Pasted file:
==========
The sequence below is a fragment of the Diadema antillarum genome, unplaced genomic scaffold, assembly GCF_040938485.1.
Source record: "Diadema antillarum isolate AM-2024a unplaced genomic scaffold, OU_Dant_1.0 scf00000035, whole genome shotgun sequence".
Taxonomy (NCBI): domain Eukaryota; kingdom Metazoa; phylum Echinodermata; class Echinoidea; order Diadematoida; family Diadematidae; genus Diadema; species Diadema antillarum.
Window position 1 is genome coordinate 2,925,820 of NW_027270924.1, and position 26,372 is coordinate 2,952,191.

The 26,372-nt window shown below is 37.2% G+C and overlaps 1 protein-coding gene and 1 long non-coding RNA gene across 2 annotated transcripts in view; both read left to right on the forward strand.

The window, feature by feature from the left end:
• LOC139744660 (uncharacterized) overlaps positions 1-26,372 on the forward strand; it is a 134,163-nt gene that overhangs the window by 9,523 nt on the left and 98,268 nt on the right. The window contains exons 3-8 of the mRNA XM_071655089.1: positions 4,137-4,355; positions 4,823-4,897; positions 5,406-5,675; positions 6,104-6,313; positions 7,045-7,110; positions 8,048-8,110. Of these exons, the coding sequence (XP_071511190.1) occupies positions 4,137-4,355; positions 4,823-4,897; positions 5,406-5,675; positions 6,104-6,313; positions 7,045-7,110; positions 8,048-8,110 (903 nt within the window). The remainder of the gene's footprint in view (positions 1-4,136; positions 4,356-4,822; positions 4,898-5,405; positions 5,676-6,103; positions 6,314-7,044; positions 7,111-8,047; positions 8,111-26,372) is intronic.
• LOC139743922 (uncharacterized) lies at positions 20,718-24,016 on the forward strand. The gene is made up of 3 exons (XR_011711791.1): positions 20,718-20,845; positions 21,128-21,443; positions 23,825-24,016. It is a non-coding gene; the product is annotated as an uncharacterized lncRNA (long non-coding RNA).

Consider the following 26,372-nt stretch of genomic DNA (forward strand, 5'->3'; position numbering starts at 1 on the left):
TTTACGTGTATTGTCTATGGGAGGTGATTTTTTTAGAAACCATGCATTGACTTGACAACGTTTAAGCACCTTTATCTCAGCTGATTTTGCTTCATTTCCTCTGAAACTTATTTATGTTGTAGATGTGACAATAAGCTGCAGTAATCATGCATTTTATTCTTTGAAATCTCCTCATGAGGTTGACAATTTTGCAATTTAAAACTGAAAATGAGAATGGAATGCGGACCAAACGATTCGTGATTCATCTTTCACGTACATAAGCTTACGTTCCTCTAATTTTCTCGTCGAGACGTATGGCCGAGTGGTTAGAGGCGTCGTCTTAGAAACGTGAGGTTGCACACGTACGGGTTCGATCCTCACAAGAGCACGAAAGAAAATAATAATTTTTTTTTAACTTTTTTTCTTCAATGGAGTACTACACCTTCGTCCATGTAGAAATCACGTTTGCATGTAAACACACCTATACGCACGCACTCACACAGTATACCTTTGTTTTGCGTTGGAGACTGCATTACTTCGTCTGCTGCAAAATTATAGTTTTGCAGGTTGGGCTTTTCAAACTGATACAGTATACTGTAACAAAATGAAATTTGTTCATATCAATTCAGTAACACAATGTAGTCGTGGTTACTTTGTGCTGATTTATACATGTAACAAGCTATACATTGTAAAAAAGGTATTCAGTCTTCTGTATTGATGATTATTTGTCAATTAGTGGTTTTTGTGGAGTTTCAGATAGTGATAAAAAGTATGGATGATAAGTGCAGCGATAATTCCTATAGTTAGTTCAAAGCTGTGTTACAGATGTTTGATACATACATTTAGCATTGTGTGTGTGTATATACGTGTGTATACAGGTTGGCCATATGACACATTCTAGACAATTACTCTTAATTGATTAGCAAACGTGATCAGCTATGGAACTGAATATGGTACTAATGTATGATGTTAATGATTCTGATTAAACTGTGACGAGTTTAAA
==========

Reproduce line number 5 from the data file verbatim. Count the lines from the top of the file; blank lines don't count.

The 26,372-nt window shown below is 37.2% G+C and overlaps 1 protein-coding gene and 1 long non-coding RNA gene across 2 annotated transcripts in view; both read left to right on the forward strand.